Becomes:

`Set Sub3=\$Order(^Trans(Sub1,Sub2,Sub3),1,Data)If Sub3="" QuitWrite ?6,Sub3," = ",DataWrite Data,!`

Jolyon, very nice indeed, thanks for chiming in.

Be careful when using the target parameter to \$order. See the documentation for target.

If there is no data present at the node being iterated over then the target value will retain its last set value - to ensure you always use the correct value when set, kill the target variable before the \$order statement and check it's validity before use with \$data, e.g.

`kill DataSet Sub3 = \$Order(^Trans(Sub1,Sub2,Sub3),1,Data)quit:(Sub3="")if (\$data(Data)) {    Write ?6,Sub3," = ",Data    Write Data,!}`

I don't like the fact that u use for loops to traverse a global.
In most programming languages for loops are for when you know the number of iterations needed in advance.

see quote below straight from stackoverflow:   http://stackoverflow.com/a/2950945

The main difference between the `for`'s and the `while`'s is a matter of pragmatics: we usually use `for` when there is a known number of iterations, and use `while` constructs when the number of iterations in not known in advance. The `while` vs `do ... while` issue is also of pragmatics, the second executes the instructions once at start, and afterwards it behaves just like the simple while.

I don't agree with you.

You might be right if you were talking about for-loops in the 'traditional' way:
For var=start:step:end { ... }

'While' would be very awkward, the condition would be Sub'="", but that would break the logic of the \$Order which needs a Sub="" to start with.

The argumentless-For isn't really a For, it's more like a Loop statement, in fact that's what I asked for in one of my yearly wish-lists to ISC.

Loop {
Do whatever you need to do
Continue if needed
Quit if needed
}

Furthermore I wouldn't use Stackoverflow as a authorative source (in any sense, but certainly not) for COS/Mumps.
I think there are far more COS/Mumps experienced developers in this gremium.

It would be very interesting to see if we could come up with some sort of 'For Each' construct.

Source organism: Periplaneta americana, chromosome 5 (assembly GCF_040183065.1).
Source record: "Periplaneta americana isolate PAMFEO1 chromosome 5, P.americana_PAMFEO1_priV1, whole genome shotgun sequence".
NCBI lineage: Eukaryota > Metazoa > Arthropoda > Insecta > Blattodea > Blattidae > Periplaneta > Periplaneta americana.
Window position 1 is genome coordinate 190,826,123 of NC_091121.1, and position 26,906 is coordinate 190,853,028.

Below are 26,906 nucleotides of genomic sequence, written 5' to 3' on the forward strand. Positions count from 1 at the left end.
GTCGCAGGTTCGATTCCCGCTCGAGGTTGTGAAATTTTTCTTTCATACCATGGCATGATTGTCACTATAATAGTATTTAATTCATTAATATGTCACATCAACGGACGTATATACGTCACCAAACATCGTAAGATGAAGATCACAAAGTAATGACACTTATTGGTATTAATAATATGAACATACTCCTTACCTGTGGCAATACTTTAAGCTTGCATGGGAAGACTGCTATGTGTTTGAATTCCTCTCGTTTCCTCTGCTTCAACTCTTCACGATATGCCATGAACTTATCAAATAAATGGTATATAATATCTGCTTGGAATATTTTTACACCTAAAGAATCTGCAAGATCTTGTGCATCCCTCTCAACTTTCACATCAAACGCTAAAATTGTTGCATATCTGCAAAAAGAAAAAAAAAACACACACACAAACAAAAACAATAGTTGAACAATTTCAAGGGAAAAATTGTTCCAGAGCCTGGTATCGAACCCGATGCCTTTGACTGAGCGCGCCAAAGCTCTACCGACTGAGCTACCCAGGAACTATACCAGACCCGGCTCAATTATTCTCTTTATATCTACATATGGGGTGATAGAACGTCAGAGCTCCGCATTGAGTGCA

Because that's what we are really interested in: For Each Subscript in ^Trans: do something or equivalent to \$Query;
For Each DataNode in ^Trans do something

The argumentless-For  is the worst in showing intent of the code.

A quit statement can be anywhere in the code. There is no clear definition as to where to put the condition for ending the loop.

What is wrong with a while that shows clear intent:

struct = \$ORDER(TABEL(""),1,data)
while (struct'="") {
s struct = \$ORDER(TABEL(struct),1,data)
}

I agree, that an argumentless-For is confusing in the given code. Therefore we prefer the following construction:

`s Sub1="" f  s Sub1=\$o(^Trans(Sub1)) q:Sub1="" d .w !,Sub1`

1. One line less
2. There is only one \$o
3. Initialization, iteration code and break condition are in one line what helps with readability.

For each can be implemented via macros:

``````#define ForEach(%in,%gn) s gn%in=\$na(%gn) s %in="" f { s %in=\$o(@gn%in@(%in)) q:%in=""
#define EndFor  }

\$\$\$ForEach(key, "^global")
Write key,!
\$\$\$EndFor``````

In my past life as a developer, I always tried to make my code as readable as possible for future maintainability.  There are always many ways to achieve the end result in COS, but your example seems pretty cryptic (at least to me!).  Indirection (@) was always a last resort since the meaning can get buried or isolated, making it more of a challenge to understand down the road.  But, of course, it's good to show examples of what's possible

Rob, thank you for your pointer, which helps in understanding Globals.

I have several sessions prepared for Global access, and this is just my first one.

I try to keep each session small and straight forward, so not overwhelm the reader.

Also, diagrams are difficult to construct using this tool provided.